about how I had scandalized
the entire bloodline.
I was going to be a pariah.
"Go," I softly whispered
to the transporter,
stamping my foot.
The thin metal rings I wore
around each ankle jingled noisily,
but I stamped my foot again.
Once on, the transporter worked best
when I didn't touch it.
"Go," I said again,
sweat forming on my brow.
When nothing moved,
I chanced giving the two large suitcases
sitting atop the force field a shove.
They moved smoothly,
and I breathed another sigh of relief.
At least some luck was on my side.
So, in a distant future part of Africa,
Binti is a mathematical genius
of the Himba ethnic group.
She's been accepted
into a university on another planet,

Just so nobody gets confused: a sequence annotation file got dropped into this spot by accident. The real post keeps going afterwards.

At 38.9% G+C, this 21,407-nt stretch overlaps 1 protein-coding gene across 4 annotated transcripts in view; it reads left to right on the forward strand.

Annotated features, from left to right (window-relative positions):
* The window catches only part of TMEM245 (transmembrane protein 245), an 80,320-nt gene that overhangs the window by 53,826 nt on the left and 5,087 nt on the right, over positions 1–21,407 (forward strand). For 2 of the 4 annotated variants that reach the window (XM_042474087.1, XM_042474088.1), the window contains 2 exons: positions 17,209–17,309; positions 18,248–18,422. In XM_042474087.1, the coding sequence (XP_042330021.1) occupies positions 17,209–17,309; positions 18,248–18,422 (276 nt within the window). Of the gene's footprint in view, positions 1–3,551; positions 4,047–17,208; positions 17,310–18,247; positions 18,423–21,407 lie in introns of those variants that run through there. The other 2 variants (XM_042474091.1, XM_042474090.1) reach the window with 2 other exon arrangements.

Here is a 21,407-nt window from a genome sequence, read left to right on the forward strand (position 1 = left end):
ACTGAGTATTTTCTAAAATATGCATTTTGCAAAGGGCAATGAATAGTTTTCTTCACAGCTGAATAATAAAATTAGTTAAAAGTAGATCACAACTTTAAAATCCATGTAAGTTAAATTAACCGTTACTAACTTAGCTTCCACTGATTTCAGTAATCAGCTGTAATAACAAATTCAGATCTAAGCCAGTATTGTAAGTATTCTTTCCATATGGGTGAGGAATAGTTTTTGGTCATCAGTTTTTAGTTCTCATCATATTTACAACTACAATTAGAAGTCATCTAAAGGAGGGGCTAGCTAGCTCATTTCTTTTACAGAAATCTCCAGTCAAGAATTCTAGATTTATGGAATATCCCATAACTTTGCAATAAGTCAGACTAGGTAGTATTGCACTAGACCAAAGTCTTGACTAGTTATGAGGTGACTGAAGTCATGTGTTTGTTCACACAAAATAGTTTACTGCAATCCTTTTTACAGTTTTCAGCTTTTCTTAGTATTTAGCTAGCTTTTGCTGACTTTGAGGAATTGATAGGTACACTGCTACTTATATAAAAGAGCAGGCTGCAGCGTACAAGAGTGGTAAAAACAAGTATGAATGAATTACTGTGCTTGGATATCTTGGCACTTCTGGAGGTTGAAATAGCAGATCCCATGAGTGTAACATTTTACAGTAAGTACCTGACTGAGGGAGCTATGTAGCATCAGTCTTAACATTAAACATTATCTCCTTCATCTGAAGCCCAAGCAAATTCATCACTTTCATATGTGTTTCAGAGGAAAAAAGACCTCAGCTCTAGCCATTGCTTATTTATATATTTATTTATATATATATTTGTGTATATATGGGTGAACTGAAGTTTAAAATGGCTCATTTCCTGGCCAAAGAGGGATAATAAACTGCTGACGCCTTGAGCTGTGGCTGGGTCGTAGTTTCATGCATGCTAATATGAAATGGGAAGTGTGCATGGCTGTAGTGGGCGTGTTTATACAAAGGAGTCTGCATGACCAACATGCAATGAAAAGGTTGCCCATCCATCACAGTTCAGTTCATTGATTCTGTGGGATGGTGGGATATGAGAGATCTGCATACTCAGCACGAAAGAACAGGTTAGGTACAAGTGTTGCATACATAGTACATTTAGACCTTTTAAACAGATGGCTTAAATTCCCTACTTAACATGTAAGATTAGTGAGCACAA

and she's decided to go.
Carrying the blood
of her people in her veins,
adorned with the teachings,
ways, even the land on her very skin,
Binti leaves the earth.
As the story progresses,
she becomes not other, but more.
This idea of leaving but bringing
and then becoming more
is at one of the hearts of Afrofuturism,
or you can simply call it
a different type of science fiction.
I can best explain the difference between
classic science fiction and Afrofuturism
if I used the octopus analogy.
octopuses are some of the most
intelligent creatures on earth.
However, octopus intelligence evolved
from a different evolutionary line,
separate from that of human beings,
so the foundation is different.
The same can be said about the foundations
of various forms of science fiction.
So much of science fiction speculates
societies, social issues,
what's beyond our planet,
what's within our planet.
Science fiction is one of the greatest
and most effective forms
of political writing.
It's all about the question, "What if?"
Still, not all science fiction
has the same ancestral bloodline,
that line being Western-rooted
which is mostly white and male.